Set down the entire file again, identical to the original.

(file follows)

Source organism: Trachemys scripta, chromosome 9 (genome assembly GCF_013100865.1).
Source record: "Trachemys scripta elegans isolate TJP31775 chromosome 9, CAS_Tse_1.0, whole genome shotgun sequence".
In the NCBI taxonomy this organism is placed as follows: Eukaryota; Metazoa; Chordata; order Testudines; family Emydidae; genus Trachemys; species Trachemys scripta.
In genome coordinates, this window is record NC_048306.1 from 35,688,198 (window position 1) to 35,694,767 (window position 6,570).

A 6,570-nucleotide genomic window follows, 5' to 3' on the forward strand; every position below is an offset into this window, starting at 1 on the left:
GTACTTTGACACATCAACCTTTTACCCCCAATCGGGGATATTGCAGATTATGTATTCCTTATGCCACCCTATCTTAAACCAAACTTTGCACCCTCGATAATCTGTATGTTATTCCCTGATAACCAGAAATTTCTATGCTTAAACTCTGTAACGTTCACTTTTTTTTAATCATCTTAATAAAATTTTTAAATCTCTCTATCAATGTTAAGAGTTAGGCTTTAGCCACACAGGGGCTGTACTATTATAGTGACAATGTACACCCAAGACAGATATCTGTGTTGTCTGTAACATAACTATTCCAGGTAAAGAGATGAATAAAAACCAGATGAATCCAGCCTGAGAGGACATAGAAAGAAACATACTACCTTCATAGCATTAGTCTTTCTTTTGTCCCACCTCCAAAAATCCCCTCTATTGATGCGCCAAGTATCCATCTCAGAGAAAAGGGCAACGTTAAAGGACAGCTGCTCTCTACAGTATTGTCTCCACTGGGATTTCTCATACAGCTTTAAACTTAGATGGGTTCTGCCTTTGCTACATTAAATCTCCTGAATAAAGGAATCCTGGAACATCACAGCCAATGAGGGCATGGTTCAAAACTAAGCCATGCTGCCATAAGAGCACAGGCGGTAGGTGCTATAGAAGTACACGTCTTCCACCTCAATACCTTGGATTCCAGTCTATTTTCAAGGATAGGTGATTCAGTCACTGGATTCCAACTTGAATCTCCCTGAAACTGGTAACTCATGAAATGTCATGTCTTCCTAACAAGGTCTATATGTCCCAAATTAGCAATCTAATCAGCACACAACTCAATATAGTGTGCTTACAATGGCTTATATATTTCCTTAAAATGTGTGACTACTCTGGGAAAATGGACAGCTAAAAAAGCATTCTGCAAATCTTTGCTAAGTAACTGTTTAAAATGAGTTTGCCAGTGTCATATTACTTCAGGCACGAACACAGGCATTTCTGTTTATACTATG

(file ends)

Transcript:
Source organism: Trachemys scripta, chromosome 9 (genome assembly GCF_013100865.1).
Source record: "Trachemys scripta elegans isolate TJP31775 chromosome 9, CAS_Tse_1.0, whole genome shotgun sequence".
In the NCBI taxonomy this organism is placed as follows: Eukaryota; Metazoa; Chordata; order Testudines; family Emydidae; genus Trachemys; species Trachemys scripta.
In genome coordinates, this window is record NC_048306.1 from 35,688,198 (window position 1) to 35,694,767 (window position 6,570).

A 6,570-nucleotide genomic window follows, 5' to 3' on the forward strand; every position below is an offset into this window, starting at 1 on the left:
GTACTTTGACACATCAACCTTTTACCCCCAATCGGGGATATTGCAGATTATGTATTCCTTATGCCACCCTATCTTAAACCAAACTTTGCACCCTCGATAATCTGTATGTTATTCCCTGATAACCAGAAATTTCTATGCTTAAACTCTGTAACGTTCACTTTTTTTTAATCATCTTAATAAAATTTTTAAATCTCTCTATCAATGTTAAGAGTTAGGCTTTAGCCACACAGGGGCTGTACTATTATAGTGACAATGTACACCCAAGACAGATATCTGTGTTGTCTGTAACATAACTATTCCAGGTAAAGAGATGAATAAAAACCAGATGAATCCAGCCTGAGAGGACATAGAAAGAAACATACTACCTTCATAGCATTAGTCTTTCTTTTGTCCCACCTCCAAAAATCCCCTCTATTGATGCGCCAAGTATCCATCTCAGAGAAAAGGGCAACGTTAAAGGACAGCTGCTCTCTACAGTATTGTCTCCACTGGGATTTCTCATACAGCTTTAAACTTAGATGGGTTCTGCCTTTGCTACATTAAATCTCCTGAATAAAGGAATCCTGGAACATCACAGCCAATGAGGGCATGGTTCAAAACTAAGCCATGCTGCCATAAGAGCACAGGCGGTAGGTGCTATAGAAGTACACGTCTTCCACCTCAATACCTTGGATTCCAGTCTATTTTCAAGGATAGGTGATTCAGTCACTGGATTCCAACTTGAATCTCCCTGAAACTGGTAACTCATGAAATGTCATGTCTTCCTAACAAGGTCTATATGTCCCAAATTAGCAATCTAATCAGCACACAACTCAATATAGTGTGCTTACAATGGCTTATATATTTCCTTAAAATGTGTGACTACTCTGGGAAAATGGACAGCTAAAAAAGCATTCTGCAAATCTTTGCTAAGTAACTGTTTAAAATGAGTTTGCCAGTGTCATATTACTTCAGGCACGAACACAGGCATTTCTGTTTATACTATG